Morocco was one of the places I was most looking forward on the trip when we left and it ended up being the only place I got sick. I ended up basically bedridden for about seven days just with what I now call stress-induced flu from just not being able to really adapt to that violation of personal space and the constant threat from dogs and even kids. That was very stressful.
Joanna: I know other cyclists have mentioned dogs before. But that violation of personal space is interesting.
What did you find in Asia or other countries where most people have a different view of space?
Doug: Our original plan was to go across Turkey, up into Georgia through Azerbaijan and across central Asia to Western China. Unfortunately, my wife’s father fell really ill and we ended up going home and spending his final months with him taking a break from the trip. We left all of our gear and everything in Rome.
That ended up throwing off our schedule so that by the time we got to Turkey, it was already October. And we knew going through the mountains of central Asia and into China…and visas were always going to be a question mark for that. But we would have been hitting 11,000-foot mountains in January, and that just doesn’t work.
So we couldn’t do the initial plan that was going to go through China. And now the reason I bring this all up is because I had also learned from our month in Morocco that I probably wasn’t going to handle China very well.
You learn something about yourself on a trip like this.
And I learned that for me, I just didn’t handle, like I’ve been saying, the personal space violation. And the questionable fear of being taken advantage of, or always being hassled. There was a lot of that in Morocco.
I don’t want to pile on Morocco. We actually had some of our best memories in Morocco. The food is wonderful. The country is absolutely stunningly beautiful. But I learned a lot about myself in Morocco.
To circle back to just another difficult time and that was that we did face one moment in Minnesota of all places, in Northern Minnesota, where we did have a fright where we thought we were going to get robbed, or there was a potential for a violent encounter. Fortunately, it turned out to be nothing.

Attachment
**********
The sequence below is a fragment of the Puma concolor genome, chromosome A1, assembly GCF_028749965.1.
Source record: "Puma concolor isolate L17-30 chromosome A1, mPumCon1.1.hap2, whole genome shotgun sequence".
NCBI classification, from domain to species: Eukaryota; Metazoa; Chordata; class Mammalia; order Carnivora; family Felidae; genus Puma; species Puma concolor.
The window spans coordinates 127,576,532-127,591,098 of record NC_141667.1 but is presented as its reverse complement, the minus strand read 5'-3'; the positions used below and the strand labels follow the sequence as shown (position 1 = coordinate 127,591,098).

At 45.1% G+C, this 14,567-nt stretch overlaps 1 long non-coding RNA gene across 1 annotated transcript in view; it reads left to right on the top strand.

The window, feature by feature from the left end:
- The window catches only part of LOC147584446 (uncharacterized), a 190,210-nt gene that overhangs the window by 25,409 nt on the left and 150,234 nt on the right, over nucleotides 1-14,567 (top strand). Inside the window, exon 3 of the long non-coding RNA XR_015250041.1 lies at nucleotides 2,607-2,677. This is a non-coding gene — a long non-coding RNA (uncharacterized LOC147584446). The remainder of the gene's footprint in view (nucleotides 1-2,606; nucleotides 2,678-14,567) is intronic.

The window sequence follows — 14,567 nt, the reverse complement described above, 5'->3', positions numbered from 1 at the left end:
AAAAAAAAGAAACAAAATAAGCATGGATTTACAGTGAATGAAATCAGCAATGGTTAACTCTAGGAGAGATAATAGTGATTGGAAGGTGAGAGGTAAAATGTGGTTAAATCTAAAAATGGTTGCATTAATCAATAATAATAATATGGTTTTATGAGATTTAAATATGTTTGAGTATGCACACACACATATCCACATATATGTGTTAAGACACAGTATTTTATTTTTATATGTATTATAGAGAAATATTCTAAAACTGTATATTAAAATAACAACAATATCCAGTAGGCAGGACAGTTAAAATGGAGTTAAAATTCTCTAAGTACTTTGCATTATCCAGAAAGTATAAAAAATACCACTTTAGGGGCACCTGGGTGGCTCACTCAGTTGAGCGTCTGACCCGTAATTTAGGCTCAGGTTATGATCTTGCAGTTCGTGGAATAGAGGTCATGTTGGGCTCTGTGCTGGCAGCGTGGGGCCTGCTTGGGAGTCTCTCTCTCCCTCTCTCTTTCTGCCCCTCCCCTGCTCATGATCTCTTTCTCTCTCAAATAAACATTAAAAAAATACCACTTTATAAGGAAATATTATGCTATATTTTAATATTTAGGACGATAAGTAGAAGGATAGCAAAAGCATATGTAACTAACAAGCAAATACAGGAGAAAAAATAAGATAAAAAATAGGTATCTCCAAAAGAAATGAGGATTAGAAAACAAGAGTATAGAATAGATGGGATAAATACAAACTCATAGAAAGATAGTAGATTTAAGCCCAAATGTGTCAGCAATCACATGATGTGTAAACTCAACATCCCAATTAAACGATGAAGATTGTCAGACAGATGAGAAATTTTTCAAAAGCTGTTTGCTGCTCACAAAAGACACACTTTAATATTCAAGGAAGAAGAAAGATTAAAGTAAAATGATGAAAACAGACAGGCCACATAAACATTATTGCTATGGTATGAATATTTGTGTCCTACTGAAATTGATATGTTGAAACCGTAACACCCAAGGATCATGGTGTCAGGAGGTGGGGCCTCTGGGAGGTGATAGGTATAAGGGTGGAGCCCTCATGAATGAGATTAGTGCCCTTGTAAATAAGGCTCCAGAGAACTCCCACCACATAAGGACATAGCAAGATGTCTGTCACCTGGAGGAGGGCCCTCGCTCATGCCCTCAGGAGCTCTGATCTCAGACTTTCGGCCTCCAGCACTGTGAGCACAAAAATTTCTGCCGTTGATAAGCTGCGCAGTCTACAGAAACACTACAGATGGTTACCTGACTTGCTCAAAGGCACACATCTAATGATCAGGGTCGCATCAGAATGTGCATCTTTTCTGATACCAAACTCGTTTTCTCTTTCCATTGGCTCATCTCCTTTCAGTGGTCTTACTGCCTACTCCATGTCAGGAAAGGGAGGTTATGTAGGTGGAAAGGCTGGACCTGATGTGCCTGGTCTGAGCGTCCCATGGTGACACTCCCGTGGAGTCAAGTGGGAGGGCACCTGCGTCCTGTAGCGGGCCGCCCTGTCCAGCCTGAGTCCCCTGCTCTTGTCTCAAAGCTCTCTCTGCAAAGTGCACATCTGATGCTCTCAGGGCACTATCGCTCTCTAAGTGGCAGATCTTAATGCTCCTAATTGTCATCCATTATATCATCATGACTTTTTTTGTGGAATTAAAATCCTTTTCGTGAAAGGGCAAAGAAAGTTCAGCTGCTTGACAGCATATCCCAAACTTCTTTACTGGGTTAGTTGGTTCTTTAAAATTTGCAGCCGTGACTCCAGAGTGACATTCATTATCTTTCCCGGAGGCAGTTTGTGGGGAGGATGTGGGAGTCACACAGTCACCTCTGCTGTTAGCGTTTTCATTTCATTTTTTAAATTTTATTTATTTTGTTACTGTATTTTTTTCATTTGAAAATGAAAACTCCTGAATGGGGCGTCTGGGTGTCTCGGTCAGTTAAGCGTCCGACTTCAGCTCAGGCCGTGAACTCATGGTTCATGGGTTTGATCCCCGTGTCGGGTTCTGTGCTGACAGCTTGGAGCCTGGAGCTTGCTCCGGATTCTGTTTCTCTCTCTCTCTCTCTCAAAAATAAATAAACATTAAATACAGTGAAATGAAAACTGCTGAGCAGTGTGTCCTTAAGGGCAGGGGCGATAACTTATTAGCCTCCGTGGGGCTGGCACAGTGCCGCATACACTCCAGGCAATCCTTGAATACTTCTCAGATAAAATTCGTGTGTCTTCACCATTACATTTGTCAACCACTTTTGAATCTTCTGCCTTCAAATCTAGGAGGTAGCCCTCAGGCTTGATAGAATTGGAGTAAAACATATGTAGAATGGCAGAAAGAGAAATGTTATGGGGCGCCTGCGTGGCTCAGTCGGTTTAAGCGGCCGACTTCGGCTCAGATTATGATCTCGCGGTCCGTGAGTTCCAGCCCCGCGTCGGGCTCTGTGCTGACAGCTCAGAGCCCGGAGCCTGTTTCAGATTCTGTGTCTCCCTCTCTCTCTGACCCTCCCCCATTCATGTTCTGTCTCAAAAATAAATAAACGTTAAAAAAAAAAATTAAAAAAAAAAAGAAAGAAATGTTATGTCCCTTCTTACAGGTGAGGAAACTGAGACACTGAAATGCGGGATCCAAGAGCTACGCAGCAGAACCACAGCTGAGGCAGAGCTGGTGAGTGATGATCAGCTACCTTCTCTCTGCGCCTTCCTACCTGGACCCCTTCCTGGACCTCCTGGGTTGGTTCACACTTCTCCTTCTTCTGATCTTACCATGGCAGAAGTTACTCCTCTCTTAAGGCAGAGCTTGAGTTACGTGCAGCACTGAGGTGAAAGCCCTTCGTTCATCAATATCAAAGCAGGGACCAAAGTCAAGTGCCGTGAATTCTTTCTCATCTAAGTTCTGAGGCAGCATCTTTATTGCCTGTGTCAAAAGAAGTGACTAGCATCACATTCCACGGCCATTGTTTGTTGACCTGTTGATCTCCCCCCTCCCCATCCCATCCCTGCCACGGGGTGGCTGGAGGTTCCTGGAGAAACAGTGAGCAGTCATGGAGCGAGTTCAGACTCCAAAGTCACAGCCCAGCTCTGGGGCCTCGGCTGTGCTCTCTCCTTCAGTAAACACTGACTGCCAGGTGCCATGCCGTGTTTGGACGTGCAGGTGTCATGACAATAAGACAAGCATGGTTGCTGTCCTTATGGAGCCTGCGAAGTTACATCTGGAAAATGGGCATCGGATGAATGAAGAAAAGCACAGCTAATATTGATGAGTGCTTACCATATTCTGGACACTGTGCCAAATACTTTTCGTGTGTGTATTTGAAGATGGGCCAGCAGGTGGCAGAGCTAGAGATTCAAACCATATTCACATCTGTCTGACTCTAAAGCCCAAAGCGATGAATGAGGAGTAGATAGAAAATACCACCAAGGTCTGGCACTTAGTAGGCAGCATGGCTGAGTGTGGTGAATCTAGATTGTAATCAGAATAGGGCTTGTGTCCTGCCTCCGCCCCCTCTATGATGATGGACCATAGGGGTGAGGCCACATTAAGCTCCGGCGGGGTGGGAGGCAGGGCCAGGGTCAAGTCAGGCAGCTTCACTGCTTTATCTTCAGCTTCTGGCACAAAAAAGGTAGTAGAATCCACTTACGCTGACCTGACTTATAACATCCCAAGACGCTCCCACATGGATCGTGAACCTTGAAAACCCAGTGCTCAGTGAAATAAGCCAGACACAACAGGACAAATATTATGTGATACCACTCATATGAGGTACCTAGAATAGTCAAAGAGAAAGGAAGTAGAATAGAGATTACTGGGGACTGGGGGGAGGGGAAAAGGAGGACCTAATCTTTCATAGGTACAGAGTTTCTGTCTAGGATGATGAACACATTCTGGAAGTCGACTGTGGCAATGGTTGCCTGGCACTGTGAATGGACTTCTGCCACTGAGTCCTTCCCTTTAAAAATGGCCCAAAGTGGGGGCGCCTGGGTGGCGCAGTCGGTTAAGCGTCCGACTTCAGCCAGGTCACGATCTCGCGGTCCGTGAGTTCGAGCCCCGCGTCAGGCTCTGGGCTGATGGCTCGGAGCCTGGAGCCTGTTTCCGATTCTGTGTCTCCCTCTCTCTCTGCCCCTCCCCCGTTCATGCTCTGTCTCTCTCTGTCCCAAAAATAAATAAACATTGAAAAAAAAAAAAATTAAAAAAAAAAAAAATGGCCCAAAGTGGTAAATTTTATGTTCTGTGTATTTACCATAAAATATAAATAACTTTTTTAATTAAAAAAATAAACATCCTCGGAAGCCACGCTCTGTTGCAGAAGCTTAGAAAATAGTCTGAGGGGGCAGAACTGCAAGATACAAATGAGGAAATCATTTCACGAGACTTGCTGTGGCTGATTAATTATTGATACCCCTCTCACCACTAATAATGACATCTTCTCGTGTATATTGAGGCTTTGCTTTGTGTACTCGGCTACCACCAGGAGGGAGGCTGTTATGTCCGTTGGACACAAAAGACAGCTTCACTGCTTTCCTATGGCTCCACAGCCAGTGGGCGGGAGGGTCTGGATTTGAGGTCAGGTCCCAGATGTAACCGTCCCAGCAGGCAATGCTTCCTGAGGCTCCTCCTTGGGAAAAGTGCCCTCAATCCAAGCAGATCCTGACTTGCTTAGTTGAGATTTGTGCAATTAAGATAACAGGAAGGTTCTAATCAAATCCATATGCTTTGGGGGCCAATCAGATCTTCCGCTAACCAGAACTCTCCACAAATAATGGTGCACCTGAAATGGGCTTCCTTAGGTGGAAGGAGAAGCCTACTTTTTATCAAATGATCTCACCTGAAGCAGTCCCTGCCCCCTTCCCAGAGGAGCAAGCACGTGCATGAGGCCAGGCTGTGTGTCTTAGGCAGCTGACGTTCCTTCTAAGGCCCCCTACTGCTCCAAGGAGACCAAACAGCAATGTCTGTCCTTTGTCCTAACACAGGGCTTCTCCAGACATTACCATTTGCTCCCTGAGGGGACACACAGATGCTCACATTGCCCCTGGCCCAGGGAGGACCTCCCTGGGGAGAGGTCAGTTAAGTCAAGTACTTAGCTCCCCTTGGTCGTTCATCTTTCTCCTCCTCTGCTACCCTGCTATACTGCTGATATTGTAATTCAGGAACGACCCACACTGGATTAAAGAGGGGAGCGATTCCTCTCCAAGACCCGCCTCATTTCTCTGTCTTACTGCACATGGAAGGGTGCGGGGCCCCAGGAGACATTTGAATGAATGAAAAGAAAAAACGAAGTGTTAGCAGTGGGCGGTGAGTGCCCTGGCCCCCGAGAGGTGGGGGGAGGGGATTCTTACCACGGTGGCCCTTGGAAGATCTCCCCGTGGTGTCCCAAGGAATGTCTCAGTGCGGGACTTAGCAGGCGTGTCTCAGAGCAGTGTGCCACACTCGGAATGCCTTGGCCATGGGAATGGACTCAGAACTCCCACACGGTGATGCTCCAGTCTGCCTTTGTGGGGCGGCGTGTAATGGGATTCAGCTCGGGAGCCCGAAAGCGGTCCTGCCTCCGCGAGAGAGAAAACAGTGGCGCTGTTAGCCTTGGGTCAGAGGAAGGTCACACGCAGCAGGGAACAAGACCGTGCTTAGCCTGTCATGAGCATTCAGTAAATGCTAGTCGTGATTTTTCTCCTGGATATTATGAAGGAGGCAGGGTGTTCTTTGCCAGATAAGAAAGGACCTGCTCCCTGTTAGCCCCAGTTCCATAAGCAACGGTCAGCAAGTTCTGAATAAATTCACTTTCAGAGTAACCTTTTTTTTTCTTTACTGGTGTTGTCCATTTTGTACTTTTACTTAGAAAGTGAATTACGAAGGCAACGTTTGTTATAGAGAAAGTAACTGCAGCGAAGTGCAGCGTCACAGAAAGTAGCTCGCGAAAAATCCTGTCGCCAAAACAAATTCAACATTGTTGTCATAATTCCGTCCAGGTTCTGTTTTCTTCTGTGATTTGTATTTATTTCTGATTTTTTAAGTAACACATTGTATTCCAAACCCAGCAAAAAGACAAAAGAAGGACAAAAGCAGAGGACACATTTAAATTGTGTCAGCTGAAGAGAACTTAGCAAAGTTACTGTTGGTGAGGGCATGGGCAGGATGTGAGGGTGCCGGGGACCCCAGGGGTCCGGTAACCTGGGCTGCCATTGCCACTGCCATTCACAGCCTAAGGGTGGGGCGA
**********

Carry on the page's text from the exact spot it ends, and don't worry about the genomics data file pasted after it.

We’d run across this guy who seemed really down on his luck, homeless, walking from one town to another and he disappeared. And then he came back in the dark and he made a comment like, ‘Wow, my life would be a lot easier if I had one of those bikes.’
And it was like, ‘Oh gosh.’ We’re camped at a small park two miles outside of this tiny town in Northern Minnesota and the bicycles were locked to a post, but it was just the three of us. And I ended up standing between this fella and the bicycles. And with my hands in my pockets, one hand on the little thing of pepper spray and another hand on my three-inch pocket knife, just thinking, ‘Oh gosh, like, please don’t make this an altercation that we’re both going to regret.’
Fortunately, nothing ended up happening. But man, that was a very tenseful few moments. And then his friends came and picked him up eventually. And that was even scarier because now we are like, ‘Oh gosh, now there’s five of them.’ But other than that, we didn’t have any major scares, fortunately.
Joanna: It’s interesting because one of the reasons people don’t do these big trips is because they have a fear of bad things happening.
You’ve mentioned the potential of crime, the invasion of personal space, getting sick, the dogs when you’re on a bike. These are all valid fears that you actually did face. I feel like many people worry about these things and don’t even go.
Did you think about that before you left? And was the trip worth going through those things?
What would you say to people who do worry about those difficult times?
Doug: I would say to absolutely go for it and that these things that I just mentioned, would I cycle across Morocco again knowing what I know now? Probably not. I’d certainly go back and hang out in Tangier. We love Tangier.
But, when we embarked on the trip, our main fear was, ‘Be aware of drivers.’ And with cell phones distracting more and more people in their cars every day, that was our number one fear. My mother’s fear was that ISIS was going to be waiting behind a bush for us to cycle past. That was her biggest fear.
Joanna: In Italy?
Doug: Maybe in Turkey. We did get about 300 miles from the Syrian border in 2015. There was a bomb that went off in Ankara the day after we cycled through Ankara. So that was a little close for comfort. We didn’t let our parents know where we were at that point in time because they still worry even though we’re in our 40s.
But the other concerns; dogs, everybody has encountered a wild dog. You don’t have to worry about that. The only time anything got stolen from us was a small $30 bike computer off my wife’s bicycle which was left in the lobby at a hotel in Pamplona. I’m pretty sure a couple of mountain bikers who were cycling the Camino took it because they were the only other people who probably would have known what it was.
Joanna: So the trip was worth it?
Doug: It was worth it.
Obviously, there are stories out there of tragedy. One of the roads we cycled in Canada, I believe it’s route 17 that goes along the Northern shore of Lake superior, the one or two summers before we left, there was a…I think it was a complete family of four hit and killed by a truck cycling that road. And when we got there, we realized that there’s no shoulder on that highway. And that was very scary.